Through SoundCloud, musicians are connecting with one another and with listeners all over the world. We spoke with three artists about the importance of the platform.
No one quite knows where the Music industry will go next, and that’s because prognostication is a dangerous undertaking, often prone to error.
The past is rarely prologue, and a trend is only as good as a trail of digital breadcrumbs leading to the unknowable. Take streaming, for example. There was once a time when most people were content hauling around a bunch of CDs with them. Then something funny happened — music downloads took off, followed by the world of streaming. You can carry an entire catalogue of music on the smartphone in your pocket.
A recent report by Billboard finds that, thanks to streaming subscriptions, the music industry is rebounding in an enormous way. Streaming is set to rake in billions, and the uptick is under way. There’s even room for nostalgia as more listeners opt for dropping a needle on a record, a niche market that’s seeing growth as well.
One thing’s for sure: the landscape doesn’t mirror anything that’s come before. This is, to borrow a phrase from the avant-garde composer Arnold Schoenberg, like breathing the “air of another planet.”
Collaboration is contagious, like a virus, spreading from one user to another. And now more than ever, the barriers have been eroding to the point that entire albums, soundtracks, pop-radio-friendly songs can be achieved simply by accessing a computer, tablet or, more conveniently for some, a mobile phone. The phrase “dialing it in,” takes on a whole new meaning in this thriving environment.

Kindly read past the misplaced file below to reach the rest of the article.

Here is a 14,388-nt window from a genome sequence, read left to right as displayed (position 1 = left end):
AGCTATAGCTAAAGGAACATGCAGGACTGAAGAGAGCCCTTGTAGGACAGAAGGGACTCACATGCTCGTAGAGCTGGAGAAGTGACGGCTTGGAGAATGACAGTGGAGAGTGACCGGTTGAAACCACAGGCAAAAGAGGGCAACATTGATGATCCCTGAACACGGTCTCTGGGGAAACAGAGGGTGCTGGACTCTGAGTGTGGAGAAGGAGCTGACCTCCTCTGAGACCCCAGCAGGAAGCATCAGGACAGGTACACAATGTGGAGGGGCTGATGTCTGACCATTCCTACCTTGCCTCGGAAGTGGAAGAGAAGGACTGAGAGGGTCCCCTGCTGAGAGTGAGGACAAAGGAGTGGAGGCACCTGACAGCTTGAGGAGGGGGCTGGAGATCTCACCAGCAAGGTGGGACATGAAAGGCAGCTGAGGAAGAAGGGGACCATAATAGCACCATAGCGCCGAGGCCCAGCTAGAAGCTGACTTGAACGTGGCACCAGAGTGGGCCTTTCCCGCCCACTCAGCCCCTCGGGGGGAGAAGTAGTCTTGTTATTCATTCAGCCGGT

Dozens of websites allow singers, musicians, producers and DJs to showcase their best offerings, but one of the most popular has been Soundcloud. The site has been in the news recently, not all of it positive, as the company moves to a pay service to compete with such services as Pandora, Apple and Spotify. But even so, one thing really stands out about the website: it’s a natural ground for collaborations of all sorts.
Sure, people share favorite playlists, mix tapes (romantic and platonic), but if you’re an artist, SoundCloud can offer more than likes, loves (hearts) and shares: How about a touring opportunity? A music licensing deal? A growing audience?
“SoundCloud is an open platform that supports and encourages creators, no matter where they are in the journey of building their career,” says Megan West, SoundCloud’s VP of Content Relations. “We’re creator-driven and we develop tools with that in mind — to empower creators to collaborate, build and connect around their audio content in an easy and authentic way.”
West says millions of connections are made on their platform every day, from musical collaborations and product partnerships to discovering like-minded artists. These connections often include finding who and where a fan base comes from.
“Leveraging these connections, creators can share a track straight out of the studio, receive feedback from other creators and share inspiration, as well as directly and authentically connect with fans,” West says. “The combination of the highly engaged and responsive community and unique tools the SoundCloud ecosystem offers makes it more attainable for an emerging artist to take the next step on their path toward success.”